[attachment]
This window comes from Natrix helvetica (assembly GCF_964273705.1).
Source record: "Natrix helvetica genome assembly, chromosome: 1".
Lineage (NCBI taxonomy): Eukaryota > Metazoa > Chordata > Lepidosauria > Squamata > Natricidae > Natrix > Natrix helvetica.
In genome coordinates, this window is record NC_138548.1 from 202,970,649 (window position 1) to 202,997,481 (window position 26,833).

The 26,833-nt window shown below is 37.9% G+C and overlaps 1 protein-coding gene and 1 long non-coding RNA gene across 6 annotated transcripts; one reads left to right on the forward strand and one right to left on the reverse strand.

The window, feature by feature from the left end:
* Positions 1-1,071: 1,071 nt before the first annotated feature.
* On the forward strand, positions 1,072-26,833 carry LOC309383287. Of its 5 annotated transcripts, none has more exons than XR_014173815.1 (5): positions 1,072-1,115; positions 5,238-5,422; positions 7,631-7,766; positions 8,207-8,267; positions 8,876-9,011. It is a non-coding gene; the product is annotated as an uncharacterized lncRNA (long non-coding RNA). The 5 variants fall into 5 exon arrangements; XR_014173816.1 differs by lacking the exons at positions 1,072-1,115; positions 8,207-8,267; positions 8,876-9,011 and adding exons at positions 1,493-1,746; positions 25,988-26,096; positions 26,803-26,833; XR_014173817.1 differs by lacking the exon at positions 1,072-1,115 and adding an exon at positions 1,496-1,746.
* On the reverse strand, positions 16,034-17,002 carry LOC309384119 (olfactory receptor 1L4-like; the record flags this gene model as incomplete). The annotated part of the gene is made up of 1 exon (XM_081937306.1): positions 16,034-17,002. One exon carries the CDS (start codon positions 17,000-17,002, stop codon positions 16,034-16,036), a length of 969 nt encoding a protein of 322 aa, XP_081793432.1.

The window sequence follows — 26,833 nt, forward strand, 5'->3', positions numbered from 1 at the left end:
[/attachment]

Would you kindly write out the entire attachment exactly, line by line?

This window comes from Natrix helvetica (assembly GCF_964273705.1).
Source record: "Natrix helvetica genome assembly, chromosome: 1".
Lineage (NCBI taxonomy): Eukaryota > Metazoa > Chordata > Lepidosauria > Squamata > Natricidae > Natrix > Natrix helvetica.
In genome coordinates, this window is record NC_138548.1 from 202,970,649 (window position 1) to 202,997,481 (window position 26,833).

The 26,833-nt window shown below is 37.9% G+C and overlaps 1 protein-coding gene and 1 long non-coding RNA gene across 6 annotated transcripts; one reads left to right on the forward strand and one right to left on the reverse strand.

The window, feature by feature from the left end:
* Positions 1-1,071: 1,071 nt before the first annotated feature.
* On the forward strand, positions 1,072-26,833 carry LOC309383287. Of its 5 annotated transcripts, none has more exons than XR_014173815.1 (5): positions 1,072-1,115; positions 5,238-5,422; positions 7,631-7,766; positions 8,207-8,267; positions 8,876-9,011. It is a non-coding gene; the product is annotated as an uncharacterized lncRNA (long non-coding RNA). The 5 variants fall into 5 exon arrangements; XR_014173816.1 differs by lacking the exons at positions 1,072-1,115; positions 8,207-8,267; positions 8,876-9,011 and adding exons at positions 1,493-1,746; positions 25,988-26,096; positions 26,803-26,833; XR_014173817.1 differs by lacking the exon at positions 1,072-1,115 and adding an exon at positions 1,496-1,746.
* On the reverse strand, positions 16,034-17,002 carry LOC309384119 (olfactory receptor 1L4-like; the record flags this gene model as incomplete). The annotated part of the gene is made up of 1 exon (XM_081937306.1): positions 16,034-17,002. One exon carries the CDS (start codon positions 17,000-17,002, stop codon positions 16,034-16,036), a length of 969 nt encoding a protein of 322 aa, XP_081793432.1.

The window sequence follows — 26,833 nt, forward strand, 5'->3', positions numbered from 1 at the left end: